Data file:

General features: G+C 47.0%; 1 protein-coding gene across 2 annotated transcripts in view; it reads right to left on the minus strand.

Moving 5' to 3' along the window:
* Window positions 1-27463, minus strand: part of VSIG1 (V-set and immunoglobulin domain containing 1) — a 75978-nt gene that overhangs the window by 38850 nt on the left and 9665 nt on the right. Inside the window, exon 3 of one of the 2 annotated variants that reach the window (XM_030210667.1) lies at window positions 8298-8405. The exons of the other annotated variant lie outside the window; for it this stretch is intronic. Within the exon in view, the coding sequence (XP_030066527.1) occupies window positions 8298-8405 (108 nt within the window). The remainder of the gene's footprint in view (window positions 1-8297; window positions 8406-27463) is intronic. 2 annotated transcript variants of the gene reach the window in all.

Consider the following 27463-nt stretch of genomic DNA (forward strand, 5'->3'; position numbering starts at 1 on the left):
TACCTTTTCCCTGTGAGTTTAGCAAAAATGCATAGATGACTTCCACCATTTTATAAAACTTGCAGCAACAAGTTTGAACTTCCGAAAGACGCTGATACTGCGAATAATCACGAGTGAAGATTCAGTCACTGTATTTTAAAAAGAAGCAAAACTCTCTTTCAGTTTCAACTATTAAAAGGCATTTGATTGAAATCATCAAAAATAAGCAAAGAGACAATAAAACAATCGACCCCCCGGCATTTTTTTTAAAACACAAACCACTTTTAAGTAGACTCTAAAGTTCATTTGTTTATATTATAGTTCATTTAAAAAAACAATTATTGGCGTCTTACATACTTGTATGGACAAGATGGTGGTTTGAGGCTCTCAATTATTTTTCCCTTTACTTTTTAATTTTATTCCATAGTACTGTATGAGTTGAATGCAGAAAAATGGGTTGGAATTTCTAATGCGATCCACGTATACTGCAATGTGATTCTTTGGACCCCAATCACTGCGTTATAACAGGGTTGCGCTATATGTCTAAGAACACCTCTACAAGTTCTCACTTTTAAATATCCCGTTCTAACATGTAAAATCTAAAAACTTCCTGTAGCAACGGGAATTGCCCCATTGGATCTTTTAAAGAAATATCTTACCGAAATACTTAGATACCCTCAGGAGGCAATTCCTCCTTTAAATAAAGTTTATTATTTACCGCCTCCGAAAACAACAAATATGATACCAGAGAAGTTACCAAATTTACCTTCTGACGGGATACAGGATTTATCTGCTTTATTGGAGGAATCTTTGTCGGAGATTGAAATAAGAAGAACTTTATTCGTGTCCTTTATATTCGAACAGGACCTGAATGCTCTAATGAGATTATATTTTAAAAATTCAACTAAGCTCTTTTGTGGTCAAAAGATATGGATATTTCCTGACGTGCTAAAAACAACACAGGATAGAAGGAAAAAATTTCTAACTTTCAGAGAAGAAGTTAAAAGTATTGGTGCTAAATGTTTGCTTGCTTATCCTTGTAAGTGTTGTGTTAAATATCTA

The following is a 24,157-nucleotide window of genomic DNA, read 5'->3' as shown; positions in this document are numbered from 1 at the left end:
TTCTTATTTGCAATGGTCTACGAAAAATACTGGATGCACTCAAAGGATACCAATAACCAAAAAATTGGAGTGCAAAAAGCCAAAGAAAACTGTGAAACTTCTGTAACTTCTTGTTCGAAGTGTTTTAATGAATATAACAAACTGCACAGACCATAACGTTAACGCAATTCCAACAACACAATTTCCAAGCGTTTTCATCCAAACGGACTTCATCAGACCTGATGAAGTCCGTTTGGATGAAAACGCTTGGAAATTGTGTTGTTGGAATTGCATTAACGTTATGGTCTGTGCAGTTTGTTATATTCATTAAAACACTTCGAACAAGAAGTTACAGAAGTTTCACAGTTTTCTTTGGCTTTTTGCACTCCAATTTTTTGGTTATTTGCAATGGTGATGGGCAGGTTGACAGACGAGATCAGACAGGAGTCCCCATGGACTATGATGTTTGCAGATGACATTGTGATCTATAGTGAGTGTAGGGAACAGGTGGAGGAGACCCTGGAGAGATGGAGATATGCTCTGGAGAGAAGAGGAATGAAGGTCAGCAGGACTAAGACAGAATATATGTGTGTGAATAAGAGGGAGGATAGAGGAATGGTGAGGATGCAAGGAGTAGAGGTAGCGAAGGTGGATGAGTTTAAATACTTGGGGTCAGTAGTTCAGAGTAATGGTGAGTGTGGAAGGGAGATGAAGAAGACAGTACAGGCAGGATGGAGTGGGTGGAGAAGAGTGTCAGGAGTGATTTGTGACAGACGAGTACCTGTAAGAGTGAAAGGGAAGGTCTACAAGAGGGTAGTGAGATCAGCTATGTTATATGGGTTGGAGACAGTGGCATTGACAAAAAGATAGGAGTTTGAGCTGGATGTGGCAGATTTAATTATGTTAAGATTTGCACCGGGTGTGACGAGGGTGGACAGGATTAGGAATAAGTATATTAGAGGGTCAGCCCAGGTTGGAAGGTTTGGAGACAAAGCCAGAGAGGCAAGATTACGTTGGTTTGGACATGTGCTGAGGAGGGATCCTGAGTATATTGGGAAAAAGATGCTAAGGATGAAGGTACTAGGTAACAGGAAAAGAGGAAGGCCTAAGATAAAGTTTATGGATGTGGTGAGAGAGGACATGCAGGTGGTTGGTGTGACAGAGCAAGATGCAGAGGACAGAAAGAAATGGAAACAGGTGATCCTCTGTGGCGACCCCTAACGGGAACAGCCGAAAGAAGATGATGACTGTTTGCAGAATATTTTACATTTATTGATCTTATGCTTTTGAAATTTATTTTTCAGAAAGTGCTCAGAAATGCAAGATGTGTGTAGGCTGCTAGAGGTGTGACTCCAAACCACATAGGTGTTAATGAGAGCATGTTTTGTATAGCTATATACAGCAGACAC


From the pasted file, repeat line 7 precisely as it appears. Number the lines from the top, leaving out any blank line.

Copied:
TTCTTATTTGCAATGGTCTACGAAAAATACTGGATGCACTCAAAGGATACCAATAACCAAAAAATTGGAGTGCAAAAAGCCAAAGAAAACTGTGAAACTTCTGTAACTTCTTGTTCGAAGTGTTTTAATGAATATAACAAACTGCACAGACCATAACGTTAACGCAATTCCAACAACACAATTTCCAAGCGTTTTCATCCAAACGGACTTCATCAGACCTGATGAAGTCCGTTTGGATGAAAACGCTTGGAAATTGTGTTGTTGGAATTGCATTAACGTTATGGTCTGTGCAGTTTGTTATATTCATTAAAACACTTCGAACAAGAAGTTACAGAAGTTTCACAGTTTTCTTTGGCTTTTTGCACTCCAATTTTTTGGTTATTTGCAATGGTGATGGGCAGGTTGACAGACGAGATCAGACAGGAGTCCCCATGGACTATGATGTTTGCAGATGACATTGTGATCTATAGTGAGTGTAGGGAACAGGTGGAGGAGACCCTGGAGAGATGGAGATATGCTCTGGAGAGAAGAGGAATGAAGGTCAGCAGGACTAAGACAGAATATATGTGTGTGAATAAGAGGGAGGATAGAGGAATGGTGAGGATGCAAGGAGTAGAGGTAGCGAAGGTGGATGAGTTTAAATACTTGGGGTCAGTAGTTCAGAGTAATGGTGAGTGTGGAAGGGAGATGAAGAAGACAGTACAGGCAGGATGGAGTGGGTGGAGAAGAGTGTCAGGAGTGATTTGTGACAGACGAGTACCTGTAAGAGTGAAAGGGAAGGTCTACAAGAGGGTAGTGAGATCAGCTATGTTATATGGGTTGGAGACAGTGGCATTGACAAAAAGATAGGAGTTTGAGCTGGATGTGGCAGATTTAATTATGTTAAGATTTGCACCGGGTGTGACGAGGGTGGACAGGATTAGGAATAAGTATATTAGAGGGTCAGCCCAGGTTGGAAGGTTTGGAGACAAAGCCAGAGAGGCAAGATTACGTTGGTTTGGACATGTGCTGAGGAGGGATCCTGAGTATATTGGGAAAAAGATGCTAAGGATGAAGGTACTAGGTAACAGGAAAAGAGGAAGGCCTAAGATAAAGTTTATGGATGTGGTGAGAGAGGACATGCAGGTGGTTGGTGTGACAGAGCAAGATGCAGAGGACAGAAAGAAATGGAAACAGGTGATCCTCTGTGGCGACCCCTAACGGGAACAGCCGAAAGAAGATGATGACTGTTTGCAGAATATTTTACATTTATTGATCTTATGCTTTTGAAATTTATTTTTCAGAAAGTGCTCAGAAATGCAAGATGTGTGTAGGCTGCTAGAGGTGTGACTCCAAACCACATAGGTGTTAATGAGAGCATGTTTTGTATAGCTATATACAGCAGACAC